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E
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A
T
O
M
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L
O
G
S
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P
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D
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A
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G
A
T
E
35
J
36
E
E
P
S
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C
L
A
M
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S
H
E
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A
I
M
S
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C
R
U
D
E
41
I
N
V
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I
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B
L
E
M
A
N
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V
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E
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R
M
E
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R
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S
L
A
V
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A
X
I
O
M
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P
R
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I
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E
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N
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T
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L
A
C
K
O
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F
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C
H
A
R
A
C
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E
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I
C
E
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N
A
P
I
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E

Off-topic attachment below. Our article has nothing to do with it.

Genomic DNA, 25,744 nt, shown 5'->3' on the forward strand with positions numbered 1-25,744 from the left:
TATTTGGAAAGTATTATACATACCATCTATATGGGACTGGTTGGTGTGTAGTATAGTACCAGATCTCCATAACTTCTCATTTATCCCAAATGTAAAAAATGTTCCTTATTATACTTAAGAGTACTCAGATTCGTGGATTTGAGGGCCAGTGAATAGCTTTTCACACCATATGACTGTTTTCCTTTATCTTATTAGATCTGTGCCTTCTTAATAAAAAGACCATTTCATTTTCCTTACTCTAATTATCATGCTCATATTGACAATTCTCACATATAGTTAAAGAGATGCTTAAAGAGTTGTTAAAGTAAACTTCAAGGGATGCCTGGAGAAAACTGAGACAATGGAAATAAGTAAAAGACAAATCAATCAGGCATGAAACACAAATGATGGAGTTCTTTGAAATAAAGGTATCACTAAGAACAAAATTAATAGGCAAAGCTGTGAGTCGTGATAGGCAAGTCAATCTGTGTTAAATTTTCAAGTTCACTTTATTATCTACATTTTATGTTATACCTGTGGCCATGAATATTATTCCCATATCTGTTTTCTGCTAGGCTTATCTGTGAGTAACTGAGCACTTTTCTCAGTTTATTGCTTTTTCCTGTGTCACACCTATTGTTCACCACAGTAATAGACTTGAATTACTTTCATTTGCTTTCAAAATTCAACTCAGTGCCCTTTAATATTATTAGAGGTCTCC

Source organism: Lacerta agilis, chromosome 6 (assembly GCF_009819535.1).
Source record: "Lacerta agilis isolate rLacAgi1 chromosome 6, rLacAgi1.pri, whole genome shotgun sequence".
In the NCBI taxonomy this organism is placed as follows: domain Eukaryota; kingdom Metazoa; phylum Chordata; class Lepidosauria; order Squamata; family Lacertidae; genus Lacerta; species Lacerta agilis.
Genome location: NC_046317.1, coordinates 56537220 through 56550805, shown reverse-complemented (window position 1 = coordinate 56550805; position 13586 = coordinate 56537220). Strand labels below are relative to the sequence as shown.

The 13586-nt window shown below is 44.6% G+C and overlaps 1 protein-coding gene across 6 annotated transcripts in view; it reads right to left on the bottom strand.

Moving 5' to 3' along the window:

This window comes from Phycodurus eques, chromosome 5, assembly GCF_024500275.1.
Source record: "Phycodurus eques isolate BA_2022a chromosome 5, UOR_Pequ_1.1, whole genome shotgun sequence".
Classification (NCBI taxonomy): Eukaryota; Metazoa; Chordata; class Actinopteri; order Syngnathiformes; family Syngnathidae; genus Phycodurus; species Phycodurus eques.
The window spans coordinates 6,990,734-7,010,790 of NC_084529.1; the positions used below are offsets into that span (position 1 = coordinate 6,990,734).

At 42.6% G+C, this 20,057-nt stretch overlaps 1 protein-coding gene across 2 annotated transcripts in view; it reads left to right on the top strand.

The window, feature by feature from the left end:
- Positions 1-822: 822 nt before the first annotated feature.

C
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U
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D
T
S
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E
X
A
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61
S
H
O
E
© 2019, The New York TimesNo. 0612 ( 25,418 )

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Across
1
Getting close : WARM
5
Having obligations : INDEBT
11
Antiquated : OLD
14
Making a crossing, maybe : ASEA
15
Not so savvy about the ways of the world : NAIVER
16
Top of an outfit, for short? : CEO
17
1938 Alfred Hitchcock mystery : THELADYVANISHES
20
Air : TELEVISE
21
Well-padded coat : PARKA
22
Fictional Charles : NORA
23
Assert openly : PROFESS
25
1999 Garry Marshall comedy : RUNAWAYBRIDE
29
They can be dangerous when split : ATOMS
30
Cabin-building items : LOGS
31
Bussing on a bus, e.g., for short : PDA
34
Scandalous suffix : GATE
35
Conveyances on and off base : JEEPS
37
Silent type : CLAM
38
"___ sells seashells ..." : SHE
39
List for the forward-thinking : AIMS
40
Like some oil and remarks : CRUDE
41
1933 James Whale sci-fi horror film, with "The" : INVISIBLEMAN
44
Dutch master who painted "Girl Reading a Letter at an Open Window" : VERMEER
47
Czech or Pole : SLAV
48
Self-evident truth : AXIOM
49
Appealing to lascivious desires : PRURIENT
53
Amorality ... as suggested by 17-, 25- and 41-Across? : LACKOFCHARACTER
56
"Rocks" : ICE
57
Mathematician John who discovered logarithms : NAPIER
58
Stationery shade : ECRU
59
The shakes, for short : DTS
60
Former friend : EXALLY
61
Clog or pump : SHOE
Down
1
Light amount? : WATT
2
Eponym of the world's largest tennis stadium : ASHE
3
Part of a film archive : REEL
4
August, e.g., but not May or June : MALENAME
5
One of the Gandhis : INDIRA
6
Contradict : NAYSAY
7
Cruddy joint : DIVE
8
Adán's mate in la Biblia : EVA
9
Jerry's partner in the frozen food aisle : BEN
10
Camera stabilizers : TRIPODS
11
Shade in a desert landscape : OCHRE
12
Relatives of shallots : LEEKS
13
Crepes in Indian cuisine : DOSAS
18
Asserts openly : AVOWS
19
On base : SAFE
23
Top hat, to a magician : PROP
24
Fixes wrongly? : RIGS
25
Uses for worn-out T-shirts : RAGS
26
Geographical entity with six straight sides : UTAH
27
Reminder to oneself, perhaps : NOTE
28
Grace word : BLESS
31
Coveted, as a position : PLUM
32
"Anti-art" art movement : DADA
33
"Preach!" : AMEN
35
Don't you believe it! : JIVE
36
Title meaning "commander" : EMIR
37
Cracks : CREVICES
39
Sea creature resembling a flower : ANEMONE
40
Santa ___, Calif. : CLARA
41
"Don't worry, everything's fine" : IMOK
42
Country that, according to its tourist bureau, has the highest number of museums per capita : ISRAEL
43
Not sharp : BLURRY
44
Not yet expired, say : VALID
45
Spot-on : EXACT
46
Chops finely : RICES
49
Dr. ___ : PHIL
50
Make a lasting impression : ETCH
51
Builder of the Domus Aurea : NERO
52
Faithful : TRUE
54
Copier option : FAX
55
Help in filing, maybe : CPA

Answer summary: 2 unique to this puzzle, 2 unique to Shortz Era but used previously.